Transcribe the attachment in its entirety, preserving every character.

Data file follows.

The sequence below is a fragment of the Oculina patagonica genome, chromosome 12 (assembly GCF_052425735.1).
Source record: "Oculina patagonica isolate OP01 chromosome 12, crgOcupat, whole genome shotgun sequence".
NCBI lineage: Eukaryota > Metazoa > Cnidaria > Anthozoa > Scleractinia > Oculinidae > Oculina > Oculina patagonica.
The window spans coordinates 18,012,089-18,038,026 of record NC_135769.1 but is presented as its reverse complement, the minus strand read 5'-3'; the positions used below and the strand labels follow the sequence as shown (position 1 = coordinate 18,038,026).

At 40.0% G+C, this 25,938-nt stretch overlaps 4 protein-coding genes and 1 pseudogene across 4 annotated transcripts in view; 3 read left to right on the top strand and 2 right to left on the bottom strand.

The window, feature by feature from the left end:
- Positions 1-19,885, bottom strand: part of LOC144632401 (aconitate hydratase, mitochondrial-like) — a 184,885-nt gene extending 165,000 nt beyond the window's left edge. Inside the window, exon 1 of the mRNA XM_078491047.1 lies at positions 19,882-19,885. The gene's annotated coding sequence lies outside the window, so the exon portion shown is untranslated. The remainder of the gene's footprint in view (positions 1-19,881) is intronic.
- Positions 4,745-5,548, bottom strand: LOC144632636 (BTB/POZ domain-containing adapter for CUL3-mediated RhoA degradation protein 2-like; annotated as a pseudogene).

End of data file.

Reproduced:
The sequence below is a fragment of the Oculina patagonica genome, chromosome 12 (assembly GCF_052425735.1).
Source record: "Oculina patagonica isolate OP01 chromosome 12, crgOcupat, whole genome shotgun sequence".
NCBI lineage: Eukaryota > Metazoa > Cnidaria > Anthozoa > Scleractinia > Oculinidae > Oculina > Oculina patagonica.
The window spans coordinates 18,012,089-18,038,026 of record NC_135769.1 but is presented as its reverse complement, the minus strand read 5'-3'; the positions used below and the strand labels follow the sequence as shown (position 1 = coordinate 18,038,026).

At 40.0% G+C, this 25,938-nt stretch overlaps 4 protein-coding genes and 1 pseudogene across 4 annotated transcripts in view; 3 read left to right on the top strand and 2 right to left on the bottom strand.

The window, feature by feature from the left end:
- Positions 1-19,885, bottom strand: part of LOC144632401 (aconitate hydratase, mitochondrial-like) — a 184,885-nt gene extending 165,000 nt beyond the window's left edge. Inside the window, exon 1 of the mRNA XM_078491047.1 lies at positions 19,882-19,885. The gene's annotated coding sequence lies outside the window, so the exon portion shown is untranslated. The remainder of the gene's footprint in view (positions 1-19,881) is intronic.
- Positions 4,745-5,548, bottom strand: LOC144632636 (BTB/POZ domain-containing adapter for CUL3-mediated RhoA degradation protein 2-like; annotated as a pseudogene).